Treating totally and chronically occluded leg vessels has been a big challenge for decades. Luckily, with newer and safer technologies, totally occluded vessels are not a challenge to us at AHV using multiple techniques where outpatient intervention with different points of access allows safe and patient opening and reconstruction of these vessels.
In this example, a 65-year-old gentleman with disease smoker, presented with absent circulation in the left lower extremity, the angiographic assessment showed occluded femoral artery, which is a condition causing severe symptoms and predisposes the patient for risk of amputation. This was a 45-minute outpatient procedure that ended up with gradient and excellent results and InStent resolution of severe leg symptoms. The picture below shows the occluded blood vessel before and the results of the open vessel after.
Arterial aneurysms in the peripheral vessels are not benign, they can be a source of major complications if they rupture and bleed, they can be also painful and can harbor blood clots that eventually transfer to other healthy organs.
With the new advancements in #Endoprosthesis, this case, performed by Dr. Bisharat, demonstrates how to seal and cover a popliteal artery aneurysm located behind the knee using the most advanced covered stent technology made by GORE® VIABAHN®.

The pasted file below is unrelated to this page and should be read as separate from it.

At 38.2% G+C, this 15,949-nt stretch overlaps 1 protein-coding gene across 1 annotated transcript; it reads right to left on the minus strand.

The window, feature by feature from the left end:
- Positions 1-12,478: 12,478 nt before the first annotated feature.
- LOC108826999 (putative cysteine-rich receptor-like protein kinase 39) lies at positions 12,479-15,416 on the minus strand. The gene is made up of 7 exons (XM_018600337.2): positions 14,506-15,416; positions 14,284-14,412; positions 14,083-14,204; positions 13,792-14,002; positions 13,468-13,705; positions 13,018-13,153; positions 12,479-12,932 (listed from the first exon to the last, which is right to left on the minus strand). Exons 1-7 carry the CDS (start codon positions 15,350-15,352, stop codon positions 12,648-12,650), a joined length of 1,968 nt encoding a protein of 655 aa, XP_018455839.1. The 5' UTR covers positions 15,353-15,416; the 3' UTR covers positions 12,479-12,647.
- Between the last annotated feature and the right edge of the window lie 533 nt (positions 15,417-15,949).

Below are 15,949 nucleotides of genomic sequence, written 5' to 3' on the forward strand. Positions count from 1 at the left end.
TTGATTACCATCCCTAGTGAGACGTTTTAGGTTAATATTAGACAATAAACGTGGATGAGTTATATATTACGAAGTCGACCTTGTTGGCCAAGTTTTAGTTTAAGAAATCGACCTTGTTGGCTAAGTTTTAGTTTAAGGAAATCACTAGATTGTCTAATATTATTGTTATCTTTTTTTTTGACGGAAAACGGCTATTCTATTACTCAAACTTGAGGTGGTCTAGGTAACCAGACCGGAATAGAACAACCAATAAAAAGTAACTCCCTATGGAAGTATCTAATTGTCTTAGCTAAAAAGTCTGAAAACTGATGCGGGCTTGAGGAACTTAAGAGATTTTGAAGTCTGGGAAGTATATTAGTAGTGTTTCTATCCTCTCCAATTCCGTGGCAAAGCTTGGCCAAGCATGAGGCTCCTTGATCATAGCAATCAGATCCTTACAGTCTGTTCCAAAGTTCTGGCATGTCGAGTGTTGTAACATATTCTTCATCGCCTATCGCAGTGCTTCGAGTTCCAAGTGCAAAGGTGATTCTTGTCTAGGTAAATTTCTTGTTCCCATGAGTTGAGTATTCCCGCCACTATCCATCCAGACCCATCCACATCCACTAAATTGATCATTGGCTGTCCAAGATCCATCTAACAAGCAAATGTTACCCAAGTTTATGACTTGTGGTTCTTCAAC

The patient had a long history of severe knee pain ended up walking out happy after a 30-minute procedure. Special thanks to Memorial Hospital for providing the best available technology for our #AHV doctors to best serve the patients.
Coronary bypass grafts are an excellent choice to manage Coronary Artery Disease, however, they are not time-proof. Graft decay and occlusion is a common problem that worsens with time and suboptimal management of risk factors. Treating such a severe disease doesn’t require repeating the open-heart surgery. With modern treatment options, the occluded grafts can be treated to normal with a safe and quick catheter-based approach.
We share with you a case of a patient who had a stress test, followed by a catheter procedure based on the abnormality of the test, which showed a critical occlusion of the graft to the right side of the heart.
Our team at #AHV was able to identify the problem and provide a timely same-day intervention to save the graft, all in one day.
Thanks to the AHV team, the Memorial Hospital Cath Lab team, and Dr. Bisharat for your hard work and dedication for optimal patient care. #Heartdisease doesn’t wait and we won’t either!
Another exciting case we wanted to share with you all:
Occlusive Venous Disease treatment is expanding very rapidly with new devices and techniques adapted daily. We keep ourselves ahead of the game to provide the best, safest, and most up-to-date care fo our patients.
This is a case of critical #occlusion and #thrombosis of the right subclavian vein and right shoulder area. A painful and very disabled clot formed in that big vein on a pleasant 65-year-old gentleman.
With the use of the most efficient clot-removing technology (INARI FlowTriever device), the clot was successfully removed and the flow in the vein was restored to normal levels.
This procedure was performed courtesy of Dr. M. Bisharat and the Cath Lab team at 📍 Memorial Hospital.
In an effort to serve our community and patients, Ashchi Heart & Vascular Center is now proudly offering televisits with your provider. To start your televisit with your provider, please follow these steps: